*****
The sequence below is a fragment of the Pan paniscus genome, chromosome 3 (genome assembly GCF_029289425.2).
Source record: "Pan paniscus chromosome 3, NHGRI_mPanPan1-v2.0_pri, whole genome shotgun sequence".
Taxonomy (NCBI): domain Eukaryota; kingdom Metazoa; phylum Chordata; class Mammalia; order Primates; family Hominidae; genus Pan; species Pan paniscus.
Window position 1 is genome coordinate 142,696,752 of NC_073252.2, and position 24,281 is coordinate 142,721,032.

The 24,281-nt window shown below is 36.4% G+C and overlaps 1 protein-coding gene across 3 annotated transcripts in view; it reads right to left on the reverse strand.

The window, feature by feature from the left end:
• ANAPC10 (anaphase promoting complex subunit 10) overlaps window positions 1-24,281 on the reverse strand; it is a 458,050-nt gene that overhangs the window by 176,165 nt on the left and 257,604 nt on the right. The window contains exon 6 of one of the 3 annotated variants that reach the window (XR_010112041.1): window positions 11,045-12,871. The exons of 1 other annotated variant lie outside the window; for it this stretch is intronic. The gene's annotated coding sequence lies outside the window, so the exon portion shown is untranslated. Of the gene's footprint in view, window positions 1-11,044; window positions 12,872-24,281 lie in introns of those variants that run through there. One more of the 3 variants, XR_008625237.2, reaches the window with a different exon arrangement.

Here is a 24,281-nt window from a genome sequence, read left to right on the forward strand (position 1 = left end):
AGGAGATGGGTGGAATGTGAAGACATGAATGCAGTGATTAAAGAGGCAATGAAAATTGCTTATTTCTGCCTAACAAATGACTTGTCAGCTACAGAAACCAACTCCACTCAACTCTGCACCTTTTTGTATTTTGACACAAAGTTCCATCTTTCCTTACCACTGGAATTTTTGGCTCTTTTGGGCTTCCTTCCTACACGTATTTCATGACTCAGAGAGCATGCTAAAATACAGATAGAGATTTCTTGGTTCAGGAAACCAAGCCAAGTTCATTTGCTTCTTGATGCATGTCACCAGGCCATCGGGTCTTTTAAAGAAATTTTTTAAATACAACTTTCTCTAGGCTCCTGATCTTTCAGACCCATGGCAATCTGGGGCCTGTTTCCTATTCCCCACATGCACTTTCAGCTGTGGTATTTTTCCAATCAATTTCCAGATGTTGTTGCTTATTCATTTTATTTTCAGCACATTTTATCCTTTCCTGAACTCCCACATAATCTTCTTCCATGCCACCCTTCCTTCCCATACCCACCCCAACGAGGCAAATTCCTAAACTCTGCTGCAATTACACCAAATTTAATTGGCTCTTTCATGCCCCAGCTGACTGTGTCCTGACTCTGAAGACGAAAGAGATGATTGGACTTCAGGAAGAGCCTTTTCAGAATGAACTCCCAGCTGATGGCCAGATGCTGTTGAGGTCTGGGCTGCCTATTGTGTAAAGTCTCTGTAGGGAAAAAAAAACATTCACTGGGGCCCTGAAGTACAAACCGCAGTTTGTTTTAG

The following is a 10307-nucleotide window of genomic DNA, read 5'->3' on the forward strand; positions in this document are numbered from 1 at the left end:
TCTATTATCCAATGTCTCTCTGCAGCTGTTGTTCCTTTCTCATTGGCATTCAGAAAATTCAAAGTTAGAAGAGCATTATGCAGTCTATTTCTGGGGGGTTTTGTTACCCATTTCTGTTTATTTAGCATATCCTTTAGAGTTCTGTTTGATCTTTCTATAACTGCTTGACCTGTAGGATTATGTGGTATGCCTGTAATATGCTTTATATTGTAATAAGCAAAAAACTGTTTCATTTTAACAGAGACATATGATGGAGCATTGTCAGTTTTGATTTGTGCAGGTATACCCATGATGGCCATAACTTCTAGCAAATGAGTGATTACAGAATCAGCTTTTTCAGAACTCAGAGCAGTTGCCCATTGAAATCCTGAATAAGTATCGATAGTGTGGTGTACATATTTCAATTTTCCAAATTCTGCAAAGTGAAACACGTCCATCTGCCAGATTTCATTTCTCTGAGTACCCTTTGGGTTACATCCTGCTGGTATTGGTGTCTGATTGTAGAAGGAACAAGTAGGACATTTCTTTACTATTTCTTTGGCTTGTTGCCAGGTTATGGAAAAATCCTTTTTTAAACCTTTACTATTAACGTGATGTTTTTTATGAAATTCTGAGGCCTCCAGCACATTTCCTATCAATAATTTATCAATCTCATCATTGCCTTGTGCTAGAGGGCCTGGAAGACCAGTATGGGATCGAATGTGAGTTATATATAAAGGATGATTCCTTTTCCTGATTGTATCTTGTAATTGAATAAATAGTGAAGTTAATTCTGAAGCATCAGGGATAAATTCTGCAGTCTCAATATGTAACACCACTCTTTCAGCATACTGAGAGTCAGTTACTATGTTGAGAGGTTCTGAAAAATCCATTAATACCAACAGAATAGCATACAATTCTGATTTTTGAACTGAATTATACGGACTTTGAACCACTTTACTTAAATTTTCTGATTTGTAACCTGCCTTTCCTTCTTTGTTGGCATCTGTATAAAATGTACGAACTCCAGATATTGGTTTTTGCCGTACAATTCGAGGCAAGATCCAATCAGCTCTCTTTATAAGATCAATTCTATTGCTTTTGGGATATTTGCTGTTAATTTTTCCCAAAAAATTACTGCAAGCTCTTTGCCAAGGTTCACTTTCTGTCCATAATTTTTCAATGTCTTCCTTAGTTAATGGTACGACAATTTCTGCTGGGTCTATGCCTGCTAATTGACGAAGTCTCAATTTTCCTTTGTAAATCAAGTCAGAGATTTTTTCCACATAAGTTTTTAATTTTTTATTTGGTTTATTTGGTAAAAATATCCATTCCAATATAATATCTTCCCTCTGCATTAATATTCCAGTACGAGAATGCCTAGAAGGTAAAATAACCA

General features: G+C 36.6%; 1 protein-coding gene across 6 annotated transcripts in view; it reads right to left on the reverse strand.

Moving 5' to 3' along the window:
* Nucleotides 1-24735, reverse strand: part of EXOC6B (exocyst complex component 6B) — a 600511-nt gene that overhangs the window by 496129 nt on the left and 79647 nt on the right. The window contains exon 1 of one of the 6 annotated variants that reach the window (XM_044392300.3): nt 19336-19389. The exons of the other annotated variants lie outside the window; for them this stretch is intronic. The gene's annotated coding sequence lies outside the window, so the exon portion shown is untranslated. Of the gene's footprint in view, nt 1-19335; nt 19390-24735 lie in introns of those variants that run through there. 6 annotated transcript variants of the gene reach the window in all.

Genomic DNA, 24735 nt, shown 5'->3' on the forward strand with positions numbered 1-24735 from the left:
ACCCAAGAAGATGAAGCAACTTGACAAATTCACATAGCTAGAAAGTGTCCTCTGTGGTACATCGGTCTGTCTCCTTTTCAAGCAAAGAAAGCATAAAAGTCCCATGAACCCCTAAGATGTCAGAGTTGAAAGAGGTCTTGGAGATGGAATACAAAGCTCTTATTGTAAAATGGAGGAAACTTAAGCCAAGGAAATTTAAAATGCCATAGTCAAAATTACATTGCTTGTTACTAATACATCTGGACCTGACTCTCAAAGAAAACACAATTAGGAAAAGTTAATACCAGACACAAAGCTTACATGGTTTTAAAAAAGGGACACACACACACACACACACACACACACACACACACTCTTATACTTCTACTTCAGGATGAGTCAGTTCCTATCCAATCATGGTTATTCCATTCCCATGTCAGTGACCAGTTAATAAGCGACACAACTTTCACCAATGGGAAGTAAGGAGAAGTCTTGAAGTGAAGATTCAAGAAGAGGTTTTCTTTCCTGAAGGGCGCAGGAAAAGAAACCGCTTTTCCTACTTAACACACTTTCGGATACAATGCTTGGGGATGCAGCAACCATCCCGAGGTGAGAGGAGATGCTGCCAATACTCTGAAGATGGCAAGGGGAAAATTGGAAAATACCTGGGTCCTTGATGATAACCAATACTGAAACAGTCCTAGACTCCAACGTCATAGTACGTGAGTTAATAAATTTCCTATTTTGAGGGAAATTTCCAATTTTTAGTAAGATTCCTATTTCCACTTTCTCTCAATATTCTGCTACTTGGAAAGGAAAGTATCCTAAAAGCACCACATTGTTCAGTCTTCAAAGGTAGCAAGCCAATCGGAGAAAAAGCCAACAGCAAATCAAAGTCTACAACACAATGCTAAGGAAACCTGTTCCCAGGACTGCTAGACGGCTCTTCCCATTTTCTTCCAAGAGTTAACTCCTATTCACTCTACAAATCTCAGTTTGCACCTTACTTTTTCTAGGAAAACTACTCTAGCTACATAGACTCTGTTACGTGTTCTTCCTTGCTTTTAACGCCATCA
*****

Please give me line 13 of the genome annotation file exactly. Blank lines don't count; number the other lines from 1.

Moving 5' to 3' along the window: